BIODIVERSITY IN THE PROJECT AREA
Ecuador, and particularly the Montane Cloud Forest Region within which the project is situated, is renowned for its richness in biodiversity. While a wealth of knowledge exists with respect to its unique diversity including the many endemic species, in depth knowledge of species dynamics and ecosystem function is still limited, as is detailed information on biodiversity.
An important objective of the project is to increase the level of knowledge about local biodiversity within the project area and the wider region.
It is very likely that additional species and ecosystem characteristics will become better known as a result of the project.
Regional studies provide information related to known ecosystem classifications and attributes including forest structural attributes; species richness; and levels of endemism in the broader Montane Evergreen Forest Region.
Owing to of a number of factors including its Equatorial location and large geographical variations from the Ecuadorian coast to the Andes Amazonian, Ecuador has been declared as a mega-diverse country (along with another 16 countries around the world), containing what is estimated to be 5% of the world's biodiversity. The historic isolation of the Amazon due to the mountainous Andes resulted in the evolution of many new species.
Ecuador is ranked tenth in the world in terms of the commonly considered gene, species and ecosystem levels of biodiversity organisation. An estimated 8% of amphibian species, 5% of reptile species, 8% of mammal species, and 16% of bird species in the world are found in this diminutive country, which comprises only 0.2% of the world’s land area. High rainfall, tropical conditions and isolation (topographical separation of the Amazon) contribute to the notably high biodiversity within the Montane Cloud Forest region of Ecuador.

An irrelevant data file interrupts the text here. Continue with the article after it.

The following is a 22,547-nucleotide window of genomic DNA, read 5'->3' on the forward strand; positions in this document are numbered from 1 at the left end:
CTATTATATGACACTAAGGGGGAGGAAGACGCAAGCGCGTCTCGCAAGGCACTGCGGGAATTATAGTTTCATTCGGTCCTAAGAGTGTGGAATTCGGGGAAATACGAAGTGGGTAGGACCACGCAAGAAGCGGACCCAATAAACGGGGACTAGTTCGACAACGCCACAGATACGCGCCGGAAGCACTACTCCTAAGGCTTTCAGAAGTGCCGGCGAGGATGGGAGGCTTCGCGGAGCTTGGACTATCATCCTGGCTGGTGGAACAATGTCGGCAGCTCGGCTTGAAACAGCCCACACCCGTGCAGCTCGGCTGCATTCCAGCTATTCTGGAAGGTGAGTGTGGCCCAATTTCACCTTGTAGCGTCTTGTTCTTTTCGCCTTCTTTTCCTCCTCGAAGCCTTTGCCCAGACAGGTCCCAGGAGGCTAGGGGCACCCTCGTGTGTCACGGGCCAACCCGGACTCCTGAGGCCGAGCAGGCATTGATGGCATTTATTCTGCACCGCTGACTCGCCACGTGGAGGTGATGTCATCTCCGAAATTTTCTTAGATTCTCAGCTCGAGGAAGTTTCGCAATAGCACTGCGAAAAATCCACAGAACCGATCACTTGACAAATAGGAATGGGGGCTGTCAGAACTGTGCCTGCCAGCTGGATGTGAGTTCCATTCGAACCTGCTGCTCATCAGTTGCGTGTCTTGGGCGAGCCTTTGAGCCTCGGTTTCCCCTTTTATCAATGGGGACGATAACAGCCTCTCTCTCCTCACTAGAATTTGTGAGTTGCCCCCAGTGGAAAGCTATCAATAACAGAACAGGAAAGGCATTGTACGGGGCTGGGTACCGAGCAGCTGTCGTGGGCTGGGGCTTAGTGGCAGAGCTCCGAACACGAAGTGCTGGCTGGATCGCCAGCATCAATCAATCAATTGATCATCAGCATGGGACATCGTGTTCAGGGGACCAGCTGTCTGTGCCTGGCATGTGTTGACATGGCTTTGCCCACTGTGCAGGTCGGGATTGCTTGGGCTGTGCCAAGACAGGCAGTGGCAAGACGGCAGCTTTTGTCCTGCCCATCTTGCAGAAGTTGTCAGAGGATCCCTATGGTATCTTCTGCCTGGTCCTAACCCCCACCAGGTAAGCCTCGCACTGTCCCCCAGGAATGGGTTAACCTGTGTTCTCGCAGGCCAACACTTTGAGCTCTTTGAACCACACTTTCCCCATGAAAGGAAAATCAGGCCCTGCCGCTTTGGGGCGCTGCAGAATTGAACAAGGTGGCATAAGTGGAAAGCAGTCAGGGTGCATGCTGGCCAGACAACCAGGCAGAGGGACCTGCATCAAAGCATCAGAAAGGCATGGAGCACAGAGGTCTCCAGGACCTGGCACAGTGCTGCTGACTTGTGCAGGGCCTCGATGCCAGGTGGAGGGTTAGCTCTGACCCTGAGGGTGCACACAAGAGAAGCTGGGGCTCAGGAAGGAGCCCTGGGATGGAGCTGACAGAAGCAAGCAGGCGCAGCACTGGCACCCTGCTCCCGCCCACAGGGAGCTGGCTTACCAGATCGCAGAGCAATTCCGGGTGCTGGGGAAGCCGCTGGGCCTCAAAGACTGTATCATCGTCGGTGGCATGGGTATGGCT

Prior to and during 2016 several official bodies focused their attention on the Ecuadorian Andean Region; The Ministry of Environment; ECOFONDO; The Museum of Zoology; Royal Ontario Museum; Swedish Museum of Natural History; The Ecuadorian Museum of Natural Sciences; The Institute of Biological Sciences of the School Polytechnic National; Pontificia Universidad Católica of Ecuador; and other entities, together with national and foreign researchers developed a research programme called "Noah's Ark" (funded by the Senecyt). Noah's Ark aims to index and exchange information on the region (from their databases), including the genetic information local to the area, exposing the biological diversity existing in Ecuador to the world. This biological classification so far describes approximately 70% of the wild life as it currently is.